unicoder

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  1. Not related I know, but are you only allowing one bullet on screen at a time? Or did I misread this?
  2. I agree, at this scale and you know exactly what is in your text files, because you are generating them manually, Juliean has a great solution. But I would also leave some to-do comments for exploring JSON :) good luck!
  3. Good answers here! Make sure you know what you want when you start, lay out as much as you can without going into as much detail as you can (everything can change!)   Look into choosing an engine and devoting your time to learning that. A good engine provides all the tools you need to get almost through your entire title, and have great communities! 
  4. I also recommend that you need to find an engine you are comfortable with. Wburton has some nice suggestions. Back in 2000 I wrote a very small scale "flight sim" for a local programming competition, and the physics math alone was enough to drive me crazy!
  5. I know the pain that comes with finding a version of CCG Maker, you definitely can't buy it anymore if I remember correctly, your only hope is finding a demo somewhere. I downloaded it a couple months ago and just couldn't find anyone actually selling it!
  6. What song is that in the intro to the first video? Love it!   Props for offering tutorials. Drop the knowledge.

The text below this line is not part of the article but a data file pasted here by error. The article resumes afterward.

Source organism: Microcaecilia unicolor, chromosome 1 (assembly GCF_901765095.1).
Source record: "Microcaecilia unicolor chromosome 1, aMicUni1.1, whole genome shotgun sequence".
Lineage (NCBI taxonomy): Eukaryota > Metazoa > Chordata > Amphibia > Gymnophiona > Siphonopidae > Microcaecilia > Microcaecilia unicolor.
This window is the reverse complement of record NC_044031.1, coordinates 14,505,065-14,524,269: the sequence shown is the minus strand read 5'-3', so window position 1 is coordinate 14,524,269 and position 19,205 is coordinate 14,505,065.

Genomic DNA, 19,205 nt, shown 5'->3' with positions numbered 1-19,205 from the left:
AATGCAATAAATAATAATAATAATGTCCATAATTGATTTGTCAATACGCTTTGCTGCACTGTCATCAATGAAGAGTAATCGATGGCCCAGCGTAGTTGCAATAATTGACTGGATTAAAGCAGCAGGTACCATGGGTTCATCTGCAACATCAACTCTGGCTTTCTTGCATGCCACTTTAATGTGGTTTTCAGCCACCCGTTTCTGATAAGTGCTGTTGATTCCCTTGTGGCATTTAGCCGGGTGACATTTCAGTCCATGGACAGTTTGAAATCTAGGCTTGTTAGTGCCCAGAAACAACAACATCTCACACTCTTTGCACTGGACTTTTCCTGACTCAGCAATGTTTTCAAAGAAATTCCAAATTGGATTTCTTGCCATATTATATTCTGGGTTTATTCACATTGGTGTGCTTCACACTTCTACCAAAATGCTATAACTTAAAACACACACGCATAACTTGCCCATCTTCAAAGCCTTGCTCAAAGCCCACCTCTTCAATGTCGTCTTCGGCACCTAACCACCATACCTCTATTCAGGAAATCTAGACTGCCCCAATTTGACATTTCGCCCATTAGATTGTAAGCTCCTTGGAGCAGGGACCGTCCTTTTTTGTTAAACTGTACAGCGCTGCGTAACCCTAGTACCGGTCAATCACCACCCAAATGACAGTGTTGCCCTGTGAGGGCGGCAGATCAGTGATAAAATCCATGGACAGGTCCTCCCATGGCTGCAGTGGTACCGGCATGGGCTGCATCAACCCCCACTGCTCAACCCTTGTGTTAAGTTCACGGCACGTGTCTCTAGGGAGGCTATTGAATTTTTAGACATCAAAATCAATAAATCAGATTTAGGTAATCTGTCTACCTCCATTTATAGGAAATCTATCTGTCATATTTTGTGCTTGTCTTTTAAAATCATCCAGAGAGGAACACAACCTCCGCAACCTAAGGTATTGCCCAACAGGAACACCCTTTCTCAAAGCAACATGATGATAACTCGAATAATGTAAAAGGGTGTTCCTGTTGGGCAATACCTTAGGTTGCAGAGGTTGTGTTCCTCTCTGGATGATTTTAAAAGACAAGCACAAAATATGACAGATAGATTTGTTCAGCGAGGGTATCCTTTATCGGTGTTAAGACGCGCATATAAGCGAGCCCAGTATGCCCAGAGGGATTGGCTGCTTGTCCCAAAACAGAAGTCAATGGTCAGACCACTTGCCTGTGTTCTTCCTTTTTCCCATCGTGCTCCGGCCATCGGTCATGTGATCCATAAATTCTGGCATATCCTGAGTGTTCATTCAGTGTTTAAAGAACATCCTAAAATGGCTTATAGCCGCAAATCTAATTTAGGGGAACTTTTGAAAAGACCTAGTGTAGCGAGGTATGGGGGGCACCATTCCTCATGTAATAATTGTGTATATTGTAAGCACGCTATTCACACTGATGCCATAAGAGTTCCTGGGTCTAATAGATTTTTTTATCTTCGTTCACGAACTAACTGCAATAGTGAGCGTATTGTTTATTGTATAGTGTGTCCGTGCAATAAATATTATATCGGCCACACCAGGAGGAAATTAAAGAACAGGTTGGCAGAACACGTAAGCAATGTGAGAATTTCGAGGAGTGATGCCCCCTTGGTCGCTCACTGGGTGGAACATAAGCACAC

7.   It does seem like expected behavior: https://wiki.libsdl.org/SDL_SetWindowGrab states "When input is grabbed the mouse is confined to the window."   Not sure as to which SDL method would help. I'll keep looking for you.
  8. I think you have a good idea there, but I would think that since everyone else does rate specifically off of 'emotion', a well thought out rating like yours would get lost in the pile of useless ones.   I have found myself using programs that I had actually deleted at first due to being useless to me, but I found a tutorial/book/article that helped me get it to do what I wanted, and made that app productive for my particular project. Even though it worked for me, I would never recommend it to someone else.   I think the feedback/ratings I would focus on if I were a developer would not be those on an app store or website from the random users. Rather from the beta testers and other developers that the application was designed for. The feedback, in my opinion, should be strictly for the users that need that application, and not some random person that found it and misunderstood what it was designed for.     Ah, I got a bit off topic there. I 1 star everything because nothing is perfect!!!!  :P